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Jumper’s knee, also known as patellar tendonitis, is a condition that develops as a result of repetitive stress on the knee, leading to pain and inflammation of the tendon that connects the kneecap (patella) to the shinbone (tibia).

The condition is especially common among athletes who play volleyball and basketball. An estimated 40-50 percent of volleyball players have jumper’s knee.

Symptoms of Jumper’s Knee

Symptoms of this condition include:

  • Pain and tenderness at the base of the kneecap
  • Swelling in the kneecap
  • Burning feeling in the kneecap
  • Pain when kneeling down or getting up from a squatting position
  • Pain that is sporadic and gradually worsens
  • Difficulty climbing stairs or sitting in a car

Causes of Jumper’s Knee

Repetitive stress on the knee can create tiny tears in the tendon and lead to inflammation and weakening of the tendon.

The condition may be exacerbated by:

  • Tight leg muscles
  • Obesity
  • Misaligned feet, ankles and legs
  • Uneven leg muscle strength
  • Playing on hard surfaces
  • Wearing shoes with insufficient padding
  • Chronic diseases that weaken the tendon

If left untreated, the condition will worsen and severely damage the tendon. For professional athletes, an untreated jumper’s knee can be a career-finisher.


Diagnosing Jumper’s Knee

Patients experiencing symptoms of jumper’s knee should schedule an appointment with their physician. During an initial visit, the doctor will ask about the patient’s physical activity, evaluate the symptoms and ask about remedies the patient may have tried to ease their pain.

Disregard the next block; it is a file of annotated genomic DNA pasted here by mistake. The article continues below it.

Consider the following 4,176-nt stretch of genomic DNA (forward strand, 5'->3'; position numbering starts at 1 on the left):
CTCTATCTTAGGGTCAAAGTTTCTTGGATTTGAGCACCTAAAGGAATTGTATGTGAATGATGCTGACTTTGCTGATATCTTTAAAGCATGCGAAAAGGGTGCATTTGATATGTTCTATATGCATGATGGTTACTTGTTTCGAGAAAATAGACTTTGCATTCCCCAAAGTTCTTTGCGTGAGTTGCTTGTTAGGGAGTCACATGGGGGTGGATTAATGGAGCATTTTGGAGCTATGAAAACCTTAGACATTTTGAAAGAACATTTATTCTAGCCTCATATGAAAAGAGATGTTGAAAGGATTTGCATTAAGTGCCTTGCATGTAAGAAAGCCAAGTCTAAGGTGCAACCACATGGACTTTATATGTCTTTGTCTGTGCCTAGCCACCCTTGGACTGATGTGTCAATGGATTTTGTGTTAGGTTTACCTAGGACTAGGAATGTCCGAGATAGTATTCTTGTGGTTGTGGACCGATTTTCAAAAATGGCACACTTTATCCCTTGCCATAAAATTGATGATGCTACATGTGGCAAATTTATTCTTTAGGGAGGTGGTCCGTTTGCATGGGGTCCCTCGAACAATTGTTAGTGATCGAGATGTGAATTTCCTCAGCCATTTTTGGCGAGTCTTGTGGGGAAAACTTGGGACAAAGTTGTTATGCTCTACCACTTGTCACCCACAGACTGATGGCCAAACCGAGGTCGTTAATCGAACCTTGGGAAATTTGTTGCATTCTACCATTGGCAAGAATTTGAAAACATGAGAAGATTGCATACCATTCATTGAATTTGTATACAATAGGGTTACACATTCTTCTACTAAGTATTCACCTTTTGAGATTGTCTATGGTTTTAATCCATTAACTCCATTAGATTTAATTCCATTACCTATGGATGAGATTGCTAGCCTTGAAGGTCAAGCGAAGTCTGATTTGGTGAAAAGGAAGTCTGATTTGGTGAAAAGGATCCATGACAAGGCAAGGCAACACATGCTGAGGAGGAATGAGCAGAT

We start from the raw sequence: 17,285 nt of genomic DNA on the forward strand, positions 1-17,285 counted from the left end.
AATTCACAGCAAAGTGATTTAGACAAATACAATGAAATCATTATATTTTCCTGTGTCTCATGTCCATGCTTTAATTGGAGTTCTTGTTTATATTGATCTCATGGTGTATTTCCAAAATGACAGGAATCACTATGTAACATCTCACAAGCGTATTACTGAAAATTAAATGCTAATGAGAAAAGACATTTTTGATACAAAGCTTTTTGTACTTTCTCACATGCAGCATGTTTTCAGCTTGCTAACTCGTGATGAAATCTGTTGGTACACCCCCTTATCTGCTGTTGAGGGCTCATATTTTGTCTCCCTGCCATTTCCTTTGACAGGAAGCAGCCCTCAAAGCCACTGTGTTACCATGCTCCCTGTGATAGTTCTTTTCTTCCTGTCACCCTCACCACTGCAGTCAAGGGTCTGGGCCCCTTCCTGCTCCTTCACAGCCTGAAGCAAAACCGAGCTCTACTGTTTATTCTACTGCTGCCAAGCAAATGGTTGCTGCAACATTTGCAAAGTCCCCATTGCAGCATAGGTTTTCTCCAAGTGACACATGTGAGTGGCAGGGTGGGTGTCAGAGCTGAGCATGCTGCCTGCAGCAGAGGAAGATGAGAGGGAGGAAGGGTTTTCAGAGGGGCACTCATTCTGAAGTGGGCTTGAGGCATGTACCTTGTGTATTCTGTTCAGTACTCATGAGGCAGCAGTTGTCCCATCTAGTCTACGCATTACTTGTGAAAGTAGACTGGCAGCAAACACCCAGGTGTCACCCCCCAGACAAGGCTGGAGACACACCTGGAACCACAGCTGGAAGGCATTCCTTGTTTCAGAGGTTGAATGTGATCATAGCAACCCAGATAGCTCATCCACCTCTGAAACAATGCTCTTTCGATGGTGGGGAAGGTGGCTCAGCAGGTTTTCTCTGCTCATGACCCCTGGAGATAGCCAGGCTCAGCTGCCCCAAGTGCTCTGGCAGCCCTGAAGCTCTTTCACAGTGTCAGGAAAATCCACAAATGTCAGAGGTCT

The physician will physically examine the knee, test the knee’s range of motion and observe the area in pain. Next, the doctor will order imaging tests, such as an x-ray, MRI, and ultrasound, in order to rule out other possible causes of pain such as a fracture, or damage to the tendon or bone.

An x-ray will reveal a kneecap fracture or displaced kneecap. An MRI and ultrasound will reveal any damage to the tendon.

Treating Jumper’s Knee

Depending on the severity of the condition, patients may need:

  • Medication to provide short-term pain relief and reduce inflammation; medications may include ibuprofen, naproxen sodium and acetaminophen. Some patients may need to wear a brace and use crutches to prevent further damage to the tendon.
  • Physical therapy may help reduce pain and inflammation and help stretch and strengthen the leg and thigh muscles.
  • Platelet-Rich plasma (PRP) injections involve injecting platelet’s from the patient’s blood to promote healing of the tendon.
  • Ultrasound-guided dry needling is a procedure that involves making small holes in the tendon to relieve pain and promote healing.
  • Extracorporeal shockwave therapy can reduce pain in the tendon for up to two years.

If these treatments fail to treat jumper’s knee, patients may benefit from a patellar tendon injection.

What to Expect During a Patellar Tendon Injection Procedure

The physician will begin by cleansing the injection site with an antiseptic. An ultrasound machine will be used to ensure the needle is inserted in the correct place. Once the needle is correctly positioned, the local anesthetic and steroid will be injected.